That means that we don’t rely on the power of the stock market or international economics, but we look to God.  That means that we keep our commitments to our families, our spouses, and tell the truth in all our dealings.  Those things are corny and old-fashioned, and there are new examples every week of celebrities, sports figures, politicians, and movie stars who violate those values.  But we are the people of God, we are the contrast society, we are the ones different from all the world.
    God Prepares The Way
    In Malachi 4:5-6, the last two verses of Malachi, God says —

    Lo, I will send the prophet Elijah before the great and terrible day of the Lord comes.  He will turn the hearts of the parents to their children, and the hearts of the children to their parents, so that I will not come and strike the land with a curse.  — Malachi 4:5-6 NRSV

    So, the preparation for the coming of the Lord is receiving the word of the Lord from the messenger of the Lord, which heals the most basic of relationships.  In theological terms, we call this “reconciliation” — making peace between one party and another.  In other words, remembering what we are supposed to be with those closest to us because of God’s covenant with us.

    Madeleine L’Engle has this to say about remembering who we are supposed to be —

    “When spring-fed Dog Pond warms up enough for swimming, which usually isn’t until June, I often go there in the late afternoon.  Sometimes I will sit on a sun-warmed rock to dry, and think of Peter walking across the water to meet Jesus.  As long as he didn’t remember that we human beings have forgotten how to walk on water, he was able to do it.”

    “If Jesus of Nazareth was God become truly man for us, as I believe he was, then we should be able to walk on water, to heal the sick, even to accept the Father’s answer to our prayers when it is not the answer we hope for, when it is no.”

    “In art, either as creators or participators, we are helped to remember some of the glorious things we have forgotten, and some of the terrible things we are asked to endure, we who are children of God by adoption and grace.”

    “One of the great sorrows which came to human beings when Adam and Eve left the Garden was the loss of memory, memory of all God’s children are meant to be.”

    “Perhaps one day I will remember how to walk across Dog Pond.”  Walking on Water: Reflections on Faith and Art, p. 11-12.

    We may not remember how to walk on water this Advent season, but we can remember this — we are God’s people, and God has come, is coming, and will come to us over and over again.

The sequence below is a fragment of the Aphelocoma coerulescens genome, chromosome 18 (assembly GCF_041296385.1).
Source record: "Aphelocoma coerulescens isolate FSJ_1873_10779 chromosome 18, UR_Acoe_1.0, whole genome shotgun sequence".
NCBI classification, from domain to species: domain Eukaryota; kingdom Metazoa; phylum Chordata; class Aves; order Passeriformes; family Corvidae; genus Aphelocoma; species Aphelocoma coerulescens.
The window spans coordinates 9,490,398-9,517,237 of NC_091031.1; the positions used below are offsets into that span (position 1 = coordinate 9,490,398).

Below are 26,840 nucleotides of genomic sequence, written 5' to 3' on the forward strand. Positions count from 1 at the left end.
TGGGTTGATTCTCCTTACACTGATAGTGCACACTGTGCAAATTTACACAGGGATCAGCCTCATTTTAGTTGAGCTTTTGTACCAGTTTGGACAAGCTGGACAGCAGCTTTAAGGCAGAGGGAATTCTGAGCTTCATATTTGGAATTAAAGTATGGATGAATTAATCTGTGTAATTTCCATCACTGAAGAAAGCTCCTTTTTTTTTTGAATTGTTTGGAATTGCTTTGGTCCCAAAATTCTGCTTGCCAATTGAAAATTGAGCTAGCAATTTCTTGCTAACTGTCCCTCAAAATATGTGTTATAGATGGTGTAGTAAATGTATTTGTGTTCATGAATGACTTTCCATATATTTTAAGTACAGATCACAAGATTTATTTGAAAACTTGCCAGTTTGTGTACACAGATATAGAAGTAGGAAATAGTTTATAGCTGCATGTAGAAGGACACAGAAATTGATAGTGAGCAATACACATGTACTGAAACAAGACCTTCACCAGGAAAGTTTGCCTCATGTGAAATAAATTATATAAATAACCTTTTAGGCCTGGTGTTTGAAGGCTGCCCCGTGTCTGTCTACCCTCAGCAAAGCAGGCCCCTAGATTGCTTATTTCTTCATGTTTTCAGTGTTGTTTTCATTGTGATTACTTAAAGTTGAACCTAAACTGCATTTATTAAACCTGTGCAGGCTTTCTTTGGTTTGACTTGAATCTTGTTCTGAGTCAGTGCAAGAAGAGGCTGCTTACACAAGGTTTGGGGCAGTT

Cardinal Suhard said, “To be a witness does not consist in engaging in propaganda, nor even in stirring people up, but in being a living mystery.  It means to live in such a way that one’s life would not make sense if God did not exist.”  Walking on Water, p. 26.
    The mystery no longer resides in the manger, but in our lives.  We are the living presence of God in this world, and when God comes to us, He comes to this place, to our church, so that we might live out His mystery in this community.

    In New Survey, Moms Say Dads Can Do Better

    What do the mothers of America think of the fathers of their children?  The National Fatherhood Initiative released a survey this week that asked 1,533 mothers with at least one child under 18, “How are fathers doing?”  Their responses might surprise you.

    Here are 10 of the top 14 responses from the survey:

    1. 93% of moms believe there is a father absence crisis.
    2. Most moms think dad is replaceable.
    3. Married and cohabiting moms were happier with dads’ performance than moms not living with dad.
    4. Married moms believe more in the power of marriage to help dad be the best he can be than moms who are cohabitating or separated from dad.
    5. Dads of young children got better marks than dads of teens.
    6. Closeness to children and work-family balance were the biggest predictors of mom’s satisfaction with dad (after living arrangement).
    7. Most moms said they could do a better job of work-family balance if dad provided more help.
    8. Moms said that “work responsibilities” were the biggest obstacle to dad’s success in fathering.
    9. Strong religious values are beneficial to helping dads be better fathers.
    10. Moms think communities of faith are the top place for dads to get fathering help.

    The results I found most compelling were:

    • Almost all the mothers (93%) believe a crisis of absent fathers exists.
    • Most mothers believe that all fathers are replaceable.
    • Mothers who are married believe more in the power of marriage than do those who are cohabiting or don’t live with their child’s father.
    • Mothers believe that religious values are important, and that faith communities are the best places for dads to get support and resources.

    You can access the entire survey here. File this away for Father’s Day because it is jam-packed with good stuff.  In light of these attitudes, values, and lifestyles, what should we be doing in our churches to help both mothers and fathers?  What is your church doing that you have found helpful and effective?

    For Tiger Woods

    “We have become so accustomed to thinking of repentance as an unpleasant, though necessary and obligatory rejection of the sin we ‘enjoy,’ that we have tended to lose sight of repentance as a fundamentally joyous, restorative return to life in its fullness.”

    — from Soul Mending: The Art of Spiritual Direction by John Chryssavgis, page 1.